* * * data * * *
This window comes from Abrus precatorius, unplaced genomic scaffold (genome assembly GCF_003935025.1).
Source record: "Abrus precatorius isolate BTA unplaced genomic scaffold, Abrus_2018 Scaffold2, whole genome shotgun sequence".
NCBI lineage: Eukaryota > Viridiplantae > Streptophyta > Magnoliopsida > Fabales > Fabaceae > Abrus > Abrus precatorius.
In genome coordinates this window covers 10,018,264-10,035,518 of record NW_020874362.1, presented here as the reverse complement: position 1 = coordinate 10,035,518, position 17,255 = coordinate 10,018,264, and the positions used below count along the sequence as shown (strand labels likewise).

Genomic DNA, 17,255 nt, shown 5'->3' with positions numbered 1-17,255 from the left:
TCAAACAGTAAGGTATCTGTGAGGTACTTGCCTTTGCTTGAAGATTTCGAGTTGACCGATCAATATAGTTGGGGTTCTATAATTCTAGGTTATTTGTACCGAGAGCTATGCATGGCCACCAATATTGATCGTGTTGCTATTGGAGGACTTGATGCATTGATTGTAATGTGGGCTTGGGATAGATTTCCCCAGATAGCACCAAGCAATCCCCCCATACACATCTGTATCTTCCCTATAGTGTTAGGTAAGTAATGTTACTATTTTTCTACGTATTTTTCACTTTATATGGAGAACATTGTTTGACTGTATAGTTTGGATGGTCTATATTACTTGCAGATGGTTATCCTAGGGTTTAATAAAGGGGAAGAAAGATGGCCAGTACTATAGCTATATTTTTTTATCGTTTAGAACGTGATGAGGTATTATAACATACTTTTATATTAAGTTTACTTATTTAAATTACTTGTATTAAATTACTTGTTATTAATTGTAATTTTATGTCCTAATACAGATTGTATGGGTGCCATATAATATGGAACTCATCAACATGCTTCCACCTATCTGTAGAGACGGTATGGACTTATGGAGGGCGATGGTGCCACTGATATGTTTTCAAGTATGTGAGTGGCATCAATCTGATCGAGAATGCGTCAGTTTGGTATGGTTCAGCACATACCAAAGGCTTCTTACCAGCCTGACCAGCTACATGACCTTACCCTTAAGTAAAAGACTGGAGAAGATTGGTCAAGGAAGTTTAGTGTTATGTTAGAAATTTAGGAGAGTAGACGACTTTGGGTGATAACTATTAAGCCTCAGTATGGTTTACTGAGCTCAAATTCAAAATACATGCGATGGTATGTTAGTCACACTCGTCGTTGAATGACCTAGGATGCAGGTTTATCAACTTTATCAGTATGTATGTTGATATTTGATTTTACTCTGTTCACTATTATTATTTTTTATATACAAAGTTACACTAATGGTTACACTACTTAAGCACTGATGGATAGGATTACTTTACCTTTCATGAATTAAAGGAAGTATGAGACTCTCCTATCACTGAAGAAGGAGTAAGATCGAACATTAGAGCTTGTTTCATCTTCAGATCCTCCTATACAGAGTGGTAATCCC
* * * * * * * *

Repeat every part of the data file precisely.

This window comes from Abrus precatorius, unplaced genomic scaffold (genome assembly GCF_003935025.1).
Source record: "Abrus precatorius isolate BTA unplaced genomic scaffold, Abrus_2018 Scaffold2, whole genome shotgun sequence".
NCBI lineage: Eukaryota > Viridiplantae > Streptophyta > Magnoliopsida > Fabales > Fabaceae > Abrus > Abrus precatorius.
In genome coordinates this window covers 10,018,264-10,035,518 of record NW_020874362.1, presented here as the reverse complement: position 1 = coordinate 10,035,518, position 17,255 = coordinate 10,018,264, and the positions used below count along the sequence as shown (strand labels likewise).

Genomic DNA, 17,255 nt, shown 5'->3' with positions numbered 1-17,255 from the left:
TCAAACAGTAAGGTATCTGTGAGGTACTTGCCTTTGCTTGAAGATTTCGAGTTGACCGATCAATATAGTTGGGGTTCTATAATTCTAGGTTATTTGTACCGAGAGCTATGCATGGCCACCAATATTGATCGTGTTGCTATTGGAGGACTTGATGCATTGATTGTAATGTGGGCTTGGGATAGATTTCCCCAGATAGCACCAAGCAATCCCCCCATACACATCTGTATCTTCCCTATAGTGTTAGGTAAGTAATGTTACTATTTTTCTACGTATTTTTCACTTTATATGGAGAACATTGTTTGACTGTATAGTTTGGATGGTCTATATTACTTGCAGATGGTTATCCTAGGGTTTAATAAAGGGGAAGAAAGATGGCCAGTACTATAGCTATATTTTTTTATCGTTTAGAACGTGATGAGGTATTATAACATACTTTTATATTAAGTTTACTTATTTAAATTACTTGTATTAAATTACTTGTTATTAATTGTAATTTTATGTCCTAATACAGATTGTATGGGTGCCATATAATATGGAACTCATCAACATGCTTCCACCTATCTGTAGAGACGGTATGGACTTATGGAGGGCGATGGTGCCACTGATATGTTTTCAAGTATGTGAGTGGCATCAATCTGATCGAGAATGCGTCAGTTTGGTATGGTTCAGCACATACCAAAGGCTTCTTACCAGCCTGACCAGCTACATGACCTTACCCTTAAGTAAAAGACTGGAGAAGATTGGTCAAGGAAGTTTAGTGTTATGTTAGAAATTTAGGAGAGTAGACGACTTTGGGTGATAACTATTAAGCCTCAGTATGGTTTACTGAGCTCAAATTCAAAATACATGCGATGGTATGTTAGTCACACTCGTCGTTGAATGACCTAGGATGCAGGTTTATCAACTTTATCAGTATGTATGTTGATATTTGATTTTACTCTGTTCACTATTATTATTTTTTATATACAAAGTTACACTAATGGTTACACTACTTAAGCACTGATGGATAGGATTACTTTACCTTTCATGAATTAAAGGAAGTATGAGACTCTCCTATCACTGAAGAAGGAGTAAGATCGAACATTAGAGCTTGTTTCATCTTCAGATCCTCCTATACAGAGTGGTAATCCC